Businesses, as they mature, often have an attraction to the soothing mantle of state protections, licenses, entry barriers, and tax policies, among a myriad other discouragements that are thrown in the path of new competitors, preventing those upstarts with some new idea from disrupting the gravy train they planned to ride. It is built into the nature of most human beings to be drawn to the safe and unchallenging, even as it is part of some others’ psyche to get out and stir things up.

    It is those stirrers who have brought ordinary people from their subsistence farms, and smoky, muscle powered workshops, and put them in air-conditioned offices, and then sent them home to houses and apartments more luxurious, and more healthy, in real terms, than the palaces of emperors and kings, to eat food of a quality and quantity which would make our ancestors weep with awe at such abundance.

    We live in the land of milk and honey that human beings over millenia have dreamed of and prayed for, and we spit in the faces of those whose creativity and energy have made it possible.

    Well, as I have said here before, I believe in a form of cosmic justice, and the reality that rewards the free and creative independent mind so lavishly when it is allowed to function, will also punish any society which closes off and represses those minds, and will do so with a terrible vengeance.

    The anti-mind is the anti-life.

  • RRS

    Consider how oligarchies come to be established.

  • veryretired makes a good argument at March 19, 2013 at 11:55 pm.

    But it should not be forgotten that the very same “land of milk and honey” argument could be made (in general) at every point in history, with respect to the preceding periods, be they free market or other. And the same must be true today: that future generations will look back at our lifestyles – and judge them relatively primitive.

    Though there are arguments that progress is more rapid under freer markets, there is progress no matter what. There is also the case that peace and law and order are requirements for societal advancement, be it based on technology, the prevailing behavioural norms, or both. There is also the counter case, that the progress has been greater over the period of increasing government expenditure in the First World (in the UK, from around 10% of GDP just before WW1 to well over 45% of GDP now).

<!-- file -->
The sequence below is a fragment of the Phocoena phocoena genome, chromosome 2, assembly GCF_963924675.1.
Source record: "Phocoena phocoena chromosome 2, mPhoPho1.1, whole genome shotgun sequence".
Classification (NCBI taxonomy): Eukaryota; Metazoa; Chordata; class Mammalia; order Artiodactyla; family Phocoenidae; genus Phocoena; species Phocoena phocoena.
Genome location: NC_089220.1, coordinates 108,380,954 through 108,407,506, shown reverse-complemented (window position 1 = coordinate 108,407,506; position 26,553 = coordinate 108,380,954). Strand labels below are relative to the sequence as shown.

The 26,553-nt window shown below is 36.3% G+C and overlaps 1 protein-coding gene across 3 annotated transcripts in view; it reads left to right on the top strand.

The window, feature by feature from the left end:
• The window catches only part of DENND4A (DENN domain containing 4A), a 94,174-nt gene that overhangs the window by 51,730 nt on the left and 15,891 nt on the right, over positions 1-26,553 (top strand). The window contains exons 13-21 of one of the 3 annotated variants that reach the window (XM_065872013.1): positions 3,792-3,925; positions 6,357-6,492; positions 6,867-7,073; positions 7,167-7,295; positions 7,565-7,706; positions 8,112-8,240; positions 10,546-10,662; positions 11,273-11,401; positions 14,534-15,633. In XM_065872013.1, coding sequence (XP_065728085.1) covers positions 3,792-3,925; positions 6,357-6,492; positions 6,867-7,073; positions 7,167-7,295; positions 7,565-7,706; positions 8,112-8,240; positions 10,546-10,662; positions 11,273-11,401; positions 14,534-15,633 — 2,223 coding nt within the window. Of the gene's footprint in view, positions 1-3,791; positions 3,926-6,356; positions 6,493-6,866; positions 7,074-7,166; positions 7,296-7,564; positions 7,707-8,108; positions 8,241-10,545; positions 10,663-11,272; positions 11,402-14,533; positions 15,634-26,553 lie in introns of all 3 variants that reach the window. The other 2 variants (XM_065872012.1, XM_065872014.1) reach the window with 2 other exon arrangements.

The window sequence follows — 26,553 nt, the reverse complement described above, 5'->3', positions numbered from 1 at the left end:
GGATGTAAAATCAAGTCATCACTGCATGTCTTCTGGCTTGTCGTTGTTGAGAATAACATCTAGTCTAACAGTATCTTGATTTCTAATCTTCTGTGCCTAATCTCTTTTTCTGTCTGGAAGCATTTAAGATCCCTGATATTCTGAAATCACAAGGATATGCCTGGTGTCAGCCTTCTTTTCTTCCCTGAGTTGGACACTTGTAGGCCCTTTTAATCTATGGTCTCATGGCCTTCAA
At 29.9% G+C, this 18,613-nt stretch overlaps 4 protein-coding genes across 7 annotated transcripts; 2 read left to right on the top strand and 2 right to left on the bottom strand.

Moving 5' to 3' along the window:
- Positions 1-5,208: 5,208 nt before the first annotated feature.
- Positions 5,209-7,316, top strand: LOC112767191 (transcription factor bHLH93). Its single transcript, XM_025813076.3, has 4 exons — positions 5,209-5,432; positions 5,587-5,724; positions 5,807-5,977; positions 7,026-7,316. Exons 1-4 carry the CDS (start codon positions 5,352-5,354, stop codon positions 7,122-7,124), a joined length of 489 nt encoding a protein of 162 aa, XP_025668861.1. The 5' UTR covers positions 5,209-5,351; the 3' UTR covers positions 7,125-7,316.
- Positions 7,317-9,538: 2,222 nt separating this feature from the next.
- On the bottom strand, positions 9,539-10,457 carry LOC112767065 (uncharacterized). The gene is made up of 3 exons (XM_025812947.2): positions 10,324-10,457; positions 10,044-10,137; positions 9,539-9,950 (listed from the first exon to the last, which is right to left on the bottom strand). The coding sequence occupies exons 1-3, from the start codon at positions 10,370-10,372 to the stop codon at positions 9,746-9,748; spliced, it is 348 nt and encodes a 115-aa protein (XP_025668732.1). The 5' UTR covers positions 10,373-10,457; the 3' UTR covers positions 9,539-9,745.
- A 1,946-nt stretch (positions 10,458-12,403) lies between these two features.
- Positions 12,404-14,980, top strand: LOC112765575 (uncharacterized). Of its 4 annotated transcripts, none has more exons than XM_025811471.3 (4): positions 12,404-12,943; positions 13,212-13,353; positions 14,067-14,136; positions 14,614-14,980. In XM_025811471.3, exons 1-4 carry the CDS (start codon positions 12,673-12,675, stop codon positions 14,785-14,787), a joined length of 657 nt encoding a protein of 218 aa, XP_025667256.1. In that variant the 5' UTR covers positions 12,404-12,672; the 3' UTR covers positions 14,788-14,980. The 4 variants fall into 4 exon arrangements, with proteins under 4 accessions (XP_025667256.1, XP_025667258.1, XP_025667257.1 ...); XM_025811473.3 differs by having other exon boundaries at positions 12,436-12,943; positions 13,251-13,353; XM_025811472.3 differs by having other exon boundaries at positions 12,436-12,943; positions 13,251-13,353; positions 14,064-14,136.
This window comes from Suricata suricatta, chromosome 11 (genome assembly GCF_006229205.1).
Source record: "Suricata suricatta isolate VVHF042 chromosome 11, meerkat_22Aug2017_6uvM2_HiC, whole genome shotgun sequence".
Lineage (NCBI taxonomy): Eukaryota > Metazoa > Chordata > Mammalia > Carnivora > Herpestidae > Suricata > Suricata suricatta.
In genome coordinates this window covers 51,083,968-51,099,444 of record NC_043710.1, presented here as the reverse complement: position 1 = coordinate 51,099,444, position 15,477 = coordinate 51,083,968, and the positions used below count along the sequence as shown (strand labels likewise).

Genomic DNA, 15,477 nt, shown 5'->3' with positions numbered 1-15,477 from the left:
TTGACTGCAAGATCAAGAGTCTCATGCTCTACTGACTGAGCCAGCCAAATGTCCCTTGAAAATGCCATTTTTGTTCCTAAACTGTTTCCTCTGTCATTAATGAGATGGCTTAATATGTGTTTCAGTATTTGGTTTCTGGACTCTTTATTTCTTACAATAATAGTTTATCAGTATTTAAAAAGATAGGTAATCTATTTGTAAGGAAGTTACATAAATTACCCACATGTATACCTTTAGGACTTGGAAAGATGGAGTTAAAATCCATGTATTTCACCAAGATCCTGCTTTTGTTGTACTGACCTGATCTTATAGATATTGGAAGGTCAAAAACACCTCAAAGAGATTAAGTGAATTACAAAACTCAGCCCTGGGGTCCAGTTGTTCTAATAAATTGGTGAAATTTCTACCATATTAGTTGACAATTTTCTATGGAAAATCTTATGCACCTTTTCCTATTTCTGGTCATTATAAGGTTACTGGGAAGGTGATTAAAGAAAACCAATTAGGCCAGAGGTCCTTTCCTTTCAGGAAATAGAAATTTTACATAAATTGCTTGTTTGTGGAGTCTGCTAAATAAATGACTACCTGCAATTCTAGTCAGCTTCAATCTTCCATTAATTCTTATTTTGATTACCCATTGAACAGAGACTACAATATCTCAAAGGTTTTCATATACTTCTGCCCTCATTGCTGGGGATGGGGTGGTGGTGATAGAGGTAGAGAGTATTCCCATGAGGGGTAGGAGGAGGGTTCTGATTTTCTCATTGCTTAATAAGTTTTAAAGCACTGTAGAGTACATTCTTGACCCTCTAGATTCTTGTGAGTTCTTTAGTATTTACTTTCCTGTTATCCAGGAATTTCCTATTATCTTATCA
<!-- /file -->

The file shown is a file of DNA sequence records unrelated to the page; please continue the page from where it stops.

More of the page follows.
Thus, IMHO, the arguments needs to be more refined.

    We need to consider the amounts of technological infrastructure and of urbanisation. We also need to consider, for all the different things, at what level (eg national and local government – but it is a continuum from individual household to supra-national organisation) decisions are made and money is spent.

    Ever more of what has been beneficial in the past is, without doubt, a foolhardy and simplistic policy. But today is not the same as yesterday, so yesterday’s totality of good policy is not necessarily as good today.

    What the quotation from Perry does show is that reliance on corporatism can be bad, like reliance on socialism. In my mind, it is eventually the lack of flexibility that overcomes the benefits of economies of scale, standardisation, etc. This is present, whatever the more detailed arrangements, motivation and short-term beneficiaries.

    Best regards

  • Laird

    Nigel, I’m sorry but I completely disagree. For uncounted millennia until the Industrial Revoluton really took hold, 99% of humanity lived at a bare subsistence level, mostly on tiny inefficient farms. There was no improvement from one generation to the next; children could look forward only to the same life of drudgery as their parents suffered. Industrialization created a general rise in living standards and a large, relatively propserous middle class (although it did take several generations for it to really kick in). And industrialization required capital. I think industrialization created most of that capital, rather than the other way around, but clearly the two phenemona are interrelated.

    And your point that “progress has been greater over the period of increasing government expenditure in the First World” is a classic example of putting the cart before the horse. The growth in government did nothing (or very little, anyway) to improve general living standards. Government is a parasite which feeds off the efforts of the productive. The growth in government followed the general increase in wealth, rather than preceding (let alone causing it). A wealthier society can afford more government, just as it can afford more unproductive members (and ineffciency in general). That doesn’t mean that those unproductive members were responsible for the overall increase in wealth, and it doesn’t mean that government was, either.

    I very much doubt that our descendants will consider our lifestyle “primitive”. To the contrary, I think we have reached (indeed, passed) the high water mark of societal wealth and individual freedom, and our descendants will look back upon ours as a golden age. But we have so fouled our nest (speaking in economic terms, not ecological ones) that a serious retrenchment, if not outright collapse, is well-nigh inevitable. The current level of government spending, waste, inefficiency and crony capitalism, as well as individual unproductivity and even sloth, are unsustainable. We are sinking into a decline which will take generations, if not centuries, to reverse.